The Daily Northwestern

Evanston Police Department employs 33 percent more officers than other cities its size

The+Evanston+Police+Department+is+about+33+percent+larger+than+police+departments+from+cities+with+similar+populations.+Carolyn+Murray%2C+a+gun+control+advocate%2C+worried+Evanston+Police+may+be+overstaffed.+
The Evanston Police Department is about 33 percent larger than police departments from cities with similar populations. Carolyn Murray, a gun control advocate, worried Evanston Police may be overstaffed.

The Evanston Police Department is about 33 percent larger than police departments from cities with similar populations. Carolyn Murray, a gun control advocate, worried Evanston Police may be overstaffed.

Daily file photo by Zack Laurence

Daily file photo by Zack Laurence

The Evanston Police Department is about 33 percent larger than police departments from cities with similar populations. Carolyn Murray, a gun control advocate, worried Evanston Police may be overstaffed.

Erica Snow, Assistant City Editor

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The Evanston Police Department employs about 33 percent more officers than departments of cities with similar populations, FBI statistics show.

Cities with populations between 50,000 and 100,000 people have 15.9 officers per 10,000 residents on average, according to the FBI. Evanston employs 21.1 officers per 10,000 residents.

Community policing and outreach efforts can help account for EPD’s larger police force, Evanston police Cmdr. Joseph Dugan said. Officers can spend more time responding to calls, patrolling the neighborhood and getting to know community members, he said, because they have the personnel needed to respond to calls and engage in community events.

A study analyzing the volume of calls received to help determine the number of necessary officers would not be sufficient, he said, because officers have other duties beyond responding to calls for help or assistance.

“We ask our officers to do a lot of their activity on non-law enforcement related functions,” Dugan said. “Between the outreach, enforcement stuff and officers in the schools and traffic division … we’re pretty unique to just sit there and compare to other agencies … We do a lot more out in the community.”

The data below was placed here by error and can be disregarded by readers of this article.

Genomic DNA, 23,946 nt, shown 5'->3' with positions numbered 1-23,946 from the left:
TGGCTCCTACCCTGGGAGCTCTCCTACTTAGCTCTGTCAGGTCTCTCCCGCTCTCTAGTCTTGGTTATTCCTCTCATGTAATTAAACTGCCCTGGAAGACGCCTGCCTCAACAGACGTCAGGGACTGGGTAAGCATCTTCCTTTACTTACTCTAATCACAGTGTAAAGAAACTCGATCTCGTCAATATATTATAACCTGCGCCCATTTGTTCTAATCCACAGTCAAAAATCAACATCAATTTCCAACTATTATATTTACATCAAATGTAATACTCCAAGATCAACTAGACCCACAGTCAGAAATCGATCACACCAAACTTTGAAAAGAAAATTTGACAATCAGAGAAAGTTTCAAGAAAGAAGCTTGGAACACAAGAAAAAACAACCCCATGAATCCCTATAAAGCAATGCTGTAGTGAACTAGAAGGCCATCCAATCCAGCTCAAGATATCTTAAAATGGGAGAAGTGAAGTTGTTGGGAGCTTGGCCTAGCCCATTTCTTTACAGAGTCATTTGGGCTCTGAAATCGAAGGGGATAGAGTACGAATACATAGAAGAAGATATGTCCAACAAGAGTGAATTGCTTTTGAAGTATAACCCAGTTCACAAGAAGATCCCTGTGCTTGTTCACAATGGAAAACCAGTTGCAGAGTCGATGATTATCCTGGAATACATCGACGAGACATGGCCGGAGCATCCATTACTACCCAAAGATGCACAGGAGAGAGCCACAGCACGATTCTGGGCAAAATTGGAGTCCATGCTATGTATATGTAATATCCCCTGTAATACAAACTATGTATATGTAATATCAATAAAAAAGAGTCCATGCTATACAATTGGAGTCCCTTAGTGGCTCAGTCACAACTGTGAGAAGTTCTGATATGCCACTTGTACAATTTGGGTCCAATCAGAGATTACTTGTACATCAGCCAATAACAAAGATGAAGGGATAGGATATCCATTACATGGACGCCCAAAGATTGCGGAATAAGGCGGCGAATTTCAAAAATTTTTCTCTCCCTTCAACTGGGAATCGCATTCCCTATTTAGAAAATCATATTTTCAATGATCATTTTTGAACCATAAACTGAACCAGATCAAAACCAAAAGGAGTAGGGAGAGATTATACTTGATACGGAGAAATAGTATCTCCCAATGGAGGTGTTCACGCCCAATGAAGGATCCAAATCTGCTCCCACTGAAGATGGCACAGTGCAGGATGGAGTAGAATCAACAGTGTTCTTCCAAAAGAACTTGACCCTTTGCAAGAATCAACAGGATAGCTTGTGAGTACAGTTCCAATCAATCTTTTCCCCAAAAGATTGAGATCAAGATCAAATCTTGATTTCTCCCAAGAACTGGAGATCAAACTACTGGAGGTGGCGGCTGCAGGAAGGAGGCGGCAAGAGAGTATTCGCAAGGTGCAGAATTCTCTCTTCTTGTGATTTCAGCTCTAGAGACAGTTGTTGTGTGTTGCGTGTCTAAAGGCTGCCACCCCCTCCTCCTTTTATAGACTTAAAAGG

The statistic does not include the Northwestern University Police Department.

Alan Anderson, NU’s executive director of neighborhood and community relations, said Evanston’s larger tax base could account for the size of the police force. Anderson added that having a larger force helps the University and EPD work together to solve problems, especially before home football games and Dillo Day.

“There are members who are probably more active and engaged in the community and visible in terms of building relationships,” Anderson said. “And there are individuals who may not be … who are on a beat or on a patrol and have limited knowledge or engagement with the community.”

Dugan said the overall decrease of violent crime of just over 5 percent from 2014 to 2015 was a good sign.

Gun control activist Carolyn Murray said if EPD employs more officers than average, gun violence should not be as big of a problem as it is in the city. There were 99 incidents involving handguns in 2015, with 10 injuries and three murders caused by guns, according to police department data.

Murray, a candidate for 5th Ward alderman, said she has concerns about EPD’s accountability and pointed to a perceived delay in response times to service calls from 5th Ward residents.

“The numbers really don’t mean anything when you don’t have effective policing in the community,” Murray said. “If they have this overage in staffing … then why are we not getting the effectiveness from having that overage?”

Email: ericasnow2019@u.northwestern.edu
Twitter: @ericasnoww

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